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Rock Creek Park, with its many streams and deep valleys, is a wonderland of bridges. Some of the spans were considered engineering marvels in their time. Often the architects and sculptors combined to create works of art that just happened to cross a creek.


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Rock Creek valley is not the Grand Canyon. But don't underestimate the challenge of building bridges from one side to the other.

The Taft Bridge (above), more than 900 feet long, was one of America's first cast concrete bridges and remains one of the world's largest unreinforced concrete structures. Completed in 1907 as the Connecticut Avenue Bridge at Calvert Street NW, it was so expensive that Washingtonians commonly called it the Million Dollar Bridge before the span was renamed for William Howard Taft in 1931.

The Dumbarton (or Q Street) Bridge, finished in 1915, was built with a gentle curve so the span could connect Georgetown with the Dupont Circle area. Construction crews also had to cope with a big obstacle directly between Q Street in Georgetown and the west end of the bridge: the Dumbarton House mansion. The house was moved 100 feet north of its original location.

It took the completion of the 16th Street Bridge over Piney Branch in 1910 for development to reach many of the neighborhoods north of Mount Pleasant. [Note to bridge geeks: this span is considered the first parabolic concrete arch in the United States.]

Lions and Tigers and Bison – Oh My!

These larger bridges were often beautifully adorned. The Taft Bridge is guarded by four bronze lions, with iron eagles taking flight from the lampposts. The limestone Duke Ellington Bridge, built in 1935 as the Calvert Street Bridge, features four sculptural reliefs alongside its three graceful arches; each relief represents a different mode of travel: auto, train, ship and airplane.

Sculptor Alexander Phimister Proctor created the massive bronze bison (right) on the Q Street Bridge (as well as bison keystones on Memorial Bridge and two bison heads in the State Dining Room at the White House). He was originally hired to sculpt four bison for the 16th Street Bridge as well. Believing they would be too expensive, he came up with a cheaper alternative: a quartet of tigers.

The Q Street Bridge also features sandstone busts (left) of an American Indian chief—taken from a life mask of Kicking Bear, a Lakota Sioux who fought alongside his cousin, Crazy Horse.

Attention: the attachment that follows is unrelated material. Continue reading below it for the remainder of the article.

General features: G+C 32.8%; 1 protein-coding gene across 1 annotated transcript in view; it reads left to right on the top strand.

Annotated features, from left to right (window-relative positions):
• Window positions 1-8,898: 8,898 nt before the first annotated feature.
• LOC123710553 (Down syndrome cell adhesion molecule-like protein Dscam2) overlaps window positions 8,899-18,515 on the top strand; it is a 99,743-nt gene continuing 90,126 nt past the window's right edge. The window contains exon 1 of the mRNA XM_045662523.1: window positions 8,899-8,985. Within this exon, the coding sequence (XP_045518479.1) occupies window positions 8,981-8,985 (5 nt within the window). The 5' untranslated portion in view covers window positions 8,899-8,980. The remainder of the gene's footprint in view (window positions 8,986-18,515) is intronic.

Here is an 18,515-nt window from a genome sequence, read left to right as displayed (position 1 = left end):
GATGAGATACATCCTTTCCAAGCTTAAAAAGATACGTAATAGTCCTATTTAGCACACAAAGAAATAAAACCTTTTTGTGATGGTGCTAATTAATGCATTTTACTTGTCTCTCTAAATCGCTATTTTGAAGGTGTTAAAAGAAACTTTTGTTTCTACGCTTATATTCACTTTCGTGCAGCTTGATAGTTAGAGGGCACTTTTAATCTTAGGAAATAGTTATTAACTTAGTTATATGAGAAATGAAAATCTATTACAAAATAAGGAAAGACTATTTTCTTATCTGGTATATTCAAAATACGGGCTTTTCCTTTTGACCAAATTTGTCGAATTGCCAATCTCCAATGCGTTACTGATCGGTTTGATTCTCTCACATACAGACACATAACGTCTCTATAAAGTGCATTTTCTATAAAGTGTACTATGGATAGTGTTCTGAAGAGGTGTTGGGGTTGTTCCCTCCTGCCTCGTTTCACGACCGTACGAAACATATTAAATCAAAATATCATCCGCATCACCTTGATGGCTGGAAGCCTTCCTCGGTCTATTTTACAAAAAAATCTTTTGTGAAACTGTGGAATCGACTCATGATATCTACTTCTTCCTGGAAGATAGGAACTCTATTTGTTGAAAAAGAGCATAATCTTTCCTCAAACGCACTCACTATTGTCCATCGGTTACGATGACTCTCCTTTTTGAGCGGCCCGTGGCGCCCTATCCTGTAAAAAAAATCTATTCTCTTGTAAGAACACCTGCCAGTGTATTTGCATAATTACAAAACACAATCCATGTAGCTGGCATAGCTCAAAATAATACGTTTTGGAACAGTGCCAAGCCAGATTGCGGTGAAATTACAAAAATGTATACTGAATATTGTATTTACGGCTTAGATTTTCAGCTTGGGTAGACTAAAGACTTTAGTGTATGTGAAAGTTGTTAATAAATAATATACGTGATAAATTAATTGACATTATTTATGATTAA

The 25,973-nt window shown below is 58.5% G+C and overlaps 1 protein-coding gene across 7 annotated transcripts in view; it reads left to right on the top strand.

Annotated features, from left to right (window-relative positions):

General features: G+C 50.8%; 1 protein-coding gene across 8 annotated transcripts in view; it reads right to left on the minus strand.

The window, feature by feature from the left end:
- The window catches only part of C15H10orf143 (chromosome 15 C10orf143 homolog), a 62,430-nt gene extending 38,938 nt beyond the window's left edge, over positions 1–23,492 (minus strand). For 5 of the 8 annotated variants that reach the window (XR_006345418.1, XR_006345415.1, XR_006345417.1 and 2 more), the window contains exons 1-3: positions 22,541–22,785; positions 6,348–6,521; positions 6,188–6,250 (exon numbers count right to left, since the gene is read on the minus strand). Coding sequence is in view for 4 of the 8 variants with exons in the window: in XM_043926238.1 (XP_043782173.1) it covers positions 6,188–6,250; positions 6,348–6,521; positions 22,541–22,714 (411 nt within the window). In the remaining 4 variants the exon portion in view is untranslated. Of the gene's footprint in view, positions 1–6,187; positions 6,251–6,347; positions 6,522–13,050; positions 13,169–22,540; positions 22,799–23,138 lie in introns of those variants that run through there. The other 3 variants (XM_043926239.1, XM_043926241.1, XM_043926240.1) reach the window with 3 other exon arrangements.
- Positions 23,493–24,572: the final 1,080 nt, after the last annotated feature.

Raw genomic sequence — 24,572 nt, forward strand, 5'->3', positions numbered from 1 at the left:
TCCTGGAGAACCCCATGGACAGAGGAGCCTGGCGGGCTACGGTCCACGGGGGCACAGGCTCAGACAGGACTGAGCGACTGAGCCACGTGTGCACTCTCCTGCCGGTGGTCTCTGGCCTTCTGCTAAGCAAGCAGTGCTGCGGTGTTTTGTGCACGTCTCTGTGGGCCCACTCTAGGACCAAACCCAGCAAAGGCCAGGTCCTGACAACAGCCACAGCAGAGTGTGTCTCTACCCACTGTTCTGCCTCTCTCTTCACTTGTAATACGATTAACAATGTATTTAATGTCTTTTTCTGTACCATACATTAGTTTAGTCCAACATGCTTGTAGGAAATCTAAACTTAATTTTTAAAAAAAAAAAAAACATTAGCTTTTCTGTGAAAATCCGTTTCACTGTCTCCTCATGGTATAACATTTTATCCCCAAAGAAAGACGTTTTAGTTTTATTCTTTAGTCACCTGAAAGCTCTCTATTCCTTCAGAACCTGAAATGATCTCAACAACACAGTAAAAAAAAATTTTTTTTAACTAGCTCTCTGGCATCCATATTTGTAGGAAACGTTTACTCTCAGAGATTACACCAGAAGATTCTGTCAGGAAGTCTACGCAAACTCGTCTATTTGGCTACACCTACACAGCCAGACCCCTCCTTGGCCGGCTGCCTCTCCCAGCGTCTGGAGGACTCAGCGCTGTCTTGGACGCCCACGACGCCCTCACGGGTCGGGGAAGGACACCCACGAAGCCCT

Man-Size Rocks

Boulder Bridge (left) has been the iconic image of Rock Creek Park nearly from the time it replaced an older plank bridge in 1902. As the story is told, the designer called for "man-size" boulders—meaning rocks big enough for a man to handle on his own. But the message was misinterpreted, with workers bringing in boulders nearly the size of a man. Theodore Roosevelt is credited with naming the span when he placed a classified ad in the Evening Star in 1902 looking for a gold ring he lost "100 yards above boulder bridge." Just south of the bridge, you can still see stone supports for a late 19th century span that took the old Blagden's Mill Road across the creek.

The Ross Drive Bridge (left, built in 1907), a half-mile south of Joyce Road, was listed in the National Register of Historic Places in 1979 at the same time as Boulder Bridge. For engineering fans, the National Park Service points out that it is "one of the earliest known triple-hinge bridges in the United States." For those of us just enjoying the view, we can agree with the NPS that the columns "complement the deep ravine and add to the quality of the setting."

Many of the footbridges found in the park today were constructed by New Deal workers during the 1930s—including Bluff Bridge, Boundary Bridge, Rapids Bridge, Riley Springs Bridge and Rolling Meadows Bridge.

The park's oldest bridge is the 1872 span across the creek at Peirce Mill, although it has been significantly renovated over the years.

Bygone Bridges

One of the park's prettiest bridges stood for only about 60 years. The Pebble Dash Bridge (right, built in 1902) took Beach Drive over Broad Branch creek. Just east of the bridge, travelers had to depend on a ford to cross Rock Creek. When the ford was removed in the 1960s, the bridge was torn down so the entire intersection could be rebuilt.

There's a good reason why cyclists have to duck when riding the path under the Pennsylvania Avenue Bridge. The original 1860 span (below) was renowned for its low arch, formed by a pair of cast-iron pipes. These four-foot-wide water mains supported the bridge, even as they served as part of a system of reservoirs, tunnels and pipes that brought water into Washington from Great Falls. The current span constructed in 1916 retained the silhouette—and those iron pipes are still there, imbedded in concrete.


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